The Tigers, one of the most colourful moths, are among the very few hairy things that are loved even though they thrive only after dark. 

However, it seems their reputation might be at stake as a recent study revealed that moths can cause the spread of diseases just as flys and mosquitoes do. A report from the Kerala-based Aster MIMS Research Foundation has found that suspected cases of Chikungunya and Dengue in the state were in fact that of 'Lepidopterism,' a disease caused by Tiger Moths!

 The adult moths circling the bright lights in our houses extricate scales, hairs and release deadly chemicals into the surroundings. Inhalation of these blends leads to severe forms of fever syndrome in humans, the study reveals.

Lepidopterism caused by tiger moths is a serious illness that mimics symptoms of the mosquito-borne infectious fevers. 

P J Wills, Senior Scientist of the Foundation, who led the study in association with Aster Malabar Institute of Medical Science, found that Lepidopterism caused by tiger moths is a serious illness that mimics symptoms of the mosquito-borne infectious fevers.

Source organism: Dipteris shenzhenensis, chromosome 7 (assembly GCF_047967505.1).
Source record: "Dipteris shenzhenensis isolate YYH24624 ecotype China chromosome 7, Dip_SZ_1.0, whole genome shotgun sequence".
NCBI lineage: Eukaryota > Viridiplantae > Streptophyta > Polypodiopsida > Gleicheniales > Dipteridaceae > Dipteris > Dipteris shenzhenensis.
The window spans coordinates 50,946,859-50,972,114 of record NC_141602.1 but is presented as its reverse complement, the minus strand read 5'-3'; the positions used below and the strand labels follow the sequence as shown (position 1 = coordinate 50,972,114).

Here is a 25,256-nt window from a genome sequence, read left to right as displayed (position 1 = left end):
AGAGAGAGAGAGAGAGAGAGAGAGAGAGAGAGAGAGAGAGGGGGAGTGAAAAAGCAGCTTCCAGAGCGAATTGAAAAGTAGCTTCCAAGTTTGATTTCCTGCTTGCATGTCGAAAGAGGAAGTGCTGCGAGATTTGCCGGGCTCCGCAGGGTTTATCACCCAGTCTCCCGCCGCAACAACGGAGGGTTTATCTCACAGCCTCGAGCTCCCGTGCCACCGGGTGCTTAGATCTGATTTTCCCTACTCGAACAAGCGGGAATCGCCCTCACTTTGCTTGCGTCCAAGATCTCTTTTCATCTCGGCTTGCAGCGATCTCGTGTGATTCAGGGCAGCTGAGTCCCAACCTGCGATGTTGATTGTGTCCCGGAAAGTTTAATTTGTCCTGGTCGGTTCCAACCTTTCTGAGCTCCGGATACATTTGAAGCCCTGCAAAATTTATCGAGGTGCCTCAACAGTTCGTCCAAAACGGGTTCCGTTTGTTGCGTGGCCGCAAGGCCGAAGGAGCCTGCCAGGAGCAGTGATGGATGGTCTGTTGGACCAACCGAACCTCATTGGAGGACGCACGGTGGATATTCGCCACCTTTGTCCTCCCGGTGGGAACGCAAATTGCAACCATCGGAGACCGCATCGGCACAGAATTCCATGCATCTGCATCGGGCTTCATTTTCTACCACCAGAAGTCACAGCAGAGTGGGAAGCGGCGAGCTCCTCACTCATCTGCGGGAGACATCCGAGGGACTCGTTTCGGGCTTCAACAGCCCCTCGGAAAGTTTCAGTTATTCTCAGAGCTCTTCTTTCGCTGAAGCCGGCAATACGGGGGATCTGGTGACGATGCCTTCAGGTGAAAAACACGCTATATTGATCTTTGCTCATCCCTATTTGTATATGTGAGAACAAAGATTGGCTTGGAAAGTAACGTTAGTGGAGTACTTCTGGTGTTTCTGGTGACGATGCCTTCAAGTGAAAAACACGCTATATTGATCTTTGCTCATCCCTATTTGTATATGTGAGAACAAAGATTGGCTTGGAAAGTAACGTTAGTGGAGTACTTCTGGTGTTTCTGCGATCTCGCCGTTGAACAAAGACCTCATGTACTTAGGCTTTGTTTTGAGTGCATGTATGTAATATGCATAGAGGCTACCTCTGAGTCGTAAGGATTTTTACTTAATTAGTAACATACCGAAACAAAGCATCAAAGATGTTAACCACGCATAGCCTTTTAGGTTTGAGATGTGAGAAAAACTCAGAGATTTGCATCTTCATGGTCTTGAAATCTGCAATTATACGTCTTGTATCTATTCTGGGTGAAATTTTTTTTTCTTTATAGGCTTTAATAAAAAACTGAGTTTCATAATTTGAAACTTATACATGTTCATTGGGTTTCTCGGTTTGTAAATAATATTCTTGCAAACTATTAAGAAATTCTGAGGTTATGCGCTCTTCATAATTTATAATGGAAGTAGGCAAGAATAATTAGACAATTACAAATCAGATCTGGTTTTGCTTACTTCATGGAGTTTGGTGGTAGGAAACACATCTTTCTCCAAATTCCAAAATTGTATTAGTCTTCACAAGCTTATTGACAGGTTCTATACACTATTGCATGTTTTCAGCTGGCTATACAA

The widespread and recurrent fever outbreaks in Kerala affected more than 23.4 million people leading to 2,250 deaths since 2006. 

The primary cause of fever has been identified as 'Tiger Moth Asotacaricae,' which is known to multiply at an alarming rate in Kerala during the monsoon season from June to August, the study says. 

The research conducted on fever patients, who were tested negative for Chikungunya and Dengue found positive for Tiger Moth specific 'IgE' allergens. This provides new insights to proper diagnosis and clinical treatment to fever patients and could avert clinico pathological complications and a significant number of deaths owing to symptomatic treatment. 
Researchers suggest to include specific Tiger Moth IgE allergen test as a routine test along with the diagnosis of infectious fevers where Tiger Moth are found.